M. Julius Philippus, a native of Arabia, was appointed to the post of praetorian prefect by Gordian III. Most sources say Philip murdered Gordian, but there is a brief reference to a Persian inscription recording he died in a battle. The chief event of his reign was the celebration, in A.D. 248, of the thousandth anniversary of the foundation of Rome. There were magnificent games with many wild beasts, most of which had been collected by Gordian for his Persian triumph. A series of coins was also struck to commemorate the event. The latter part of his reign was troubled by a number of pretenders, and in A.D. 249 he had to take the field in person to deal with the rebellious legions of Decius. The two armies met near Verona and in the ensuing battle he and his son died.
The books date his PERSIS coins to A.D. 247, apparently referring to the peace with Persia after the death of Gordian III.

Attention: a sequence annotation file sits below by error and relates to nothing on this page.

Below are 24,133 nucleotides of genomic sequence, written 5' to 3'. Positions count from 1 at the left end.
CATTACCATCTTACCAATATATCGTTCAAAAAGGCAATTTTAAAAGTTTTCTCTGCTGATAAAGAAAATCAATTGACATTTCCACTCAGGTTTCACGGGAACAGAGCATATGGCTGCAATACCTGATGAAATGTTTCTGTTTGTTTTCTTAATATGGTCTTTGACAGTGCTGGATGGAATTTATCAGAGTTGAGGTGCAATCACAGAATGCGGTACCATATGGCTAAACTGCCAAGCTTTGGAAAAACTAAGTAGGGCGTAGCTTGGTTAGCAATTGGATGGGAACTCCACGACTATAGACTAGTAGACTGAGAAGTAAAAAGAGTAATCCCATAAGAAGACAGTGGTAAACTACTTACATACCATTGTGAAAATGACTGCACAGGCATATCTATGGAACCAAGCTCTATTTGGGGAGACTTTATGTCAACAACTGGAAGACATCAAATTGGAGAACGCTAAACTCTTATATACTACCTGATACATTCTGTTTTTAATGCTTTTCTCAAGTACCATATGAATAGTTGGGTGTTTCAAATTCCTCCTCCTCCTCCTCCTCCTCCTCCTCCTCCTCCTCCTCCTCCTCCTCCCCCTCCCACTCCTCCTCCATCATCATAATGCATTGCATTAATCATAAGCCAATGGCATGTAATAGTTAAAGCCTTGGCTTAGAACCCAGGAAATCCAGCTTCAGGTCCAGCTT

The figure of Pax on the FVNDATA CVM PERSIS antoninianus commemorates the peace Philip re-established with Persia after Gordian III died during a campaign against the Parthians. P M on the obverse probably stands for not Pontifex, but Parthicus or Persicus Maximus, a victory title which is also found on some early inscriptions of the reign but later apparently dropped.
See the biography of Philip I at De Imperatoribus Romanis, an online encyclopedia of Roman emperors.
Click on coin catalog links to view images:
Philip I A.D. 244-249
|IMP C M IVL PHILIPPVS AVG PM / PAX FUNDATA CVM PERSIS||Pax stand. L holding branch and transverse sceptre
|anton||IMP C M IVL PHILLIPVS PF AVG PM / PAX FVNDATA CVM PERSIS||"|
|anton||IMP IVL PHILIPPVS PIVS FEL AVG PM / PAX FVNDATA CVM PERSIS||"|
|RSC 114a||anton||IMP IVL PHILIPPVS FELIX AVG PM / PAX FVNDATA CVM PERSIS||"|
The images are used by permission of their copyright owners. See the Coins of Rome about Parthia index page for a listing of these generous individuals, dealers and institutions.
This page last updated 30 Oct 2019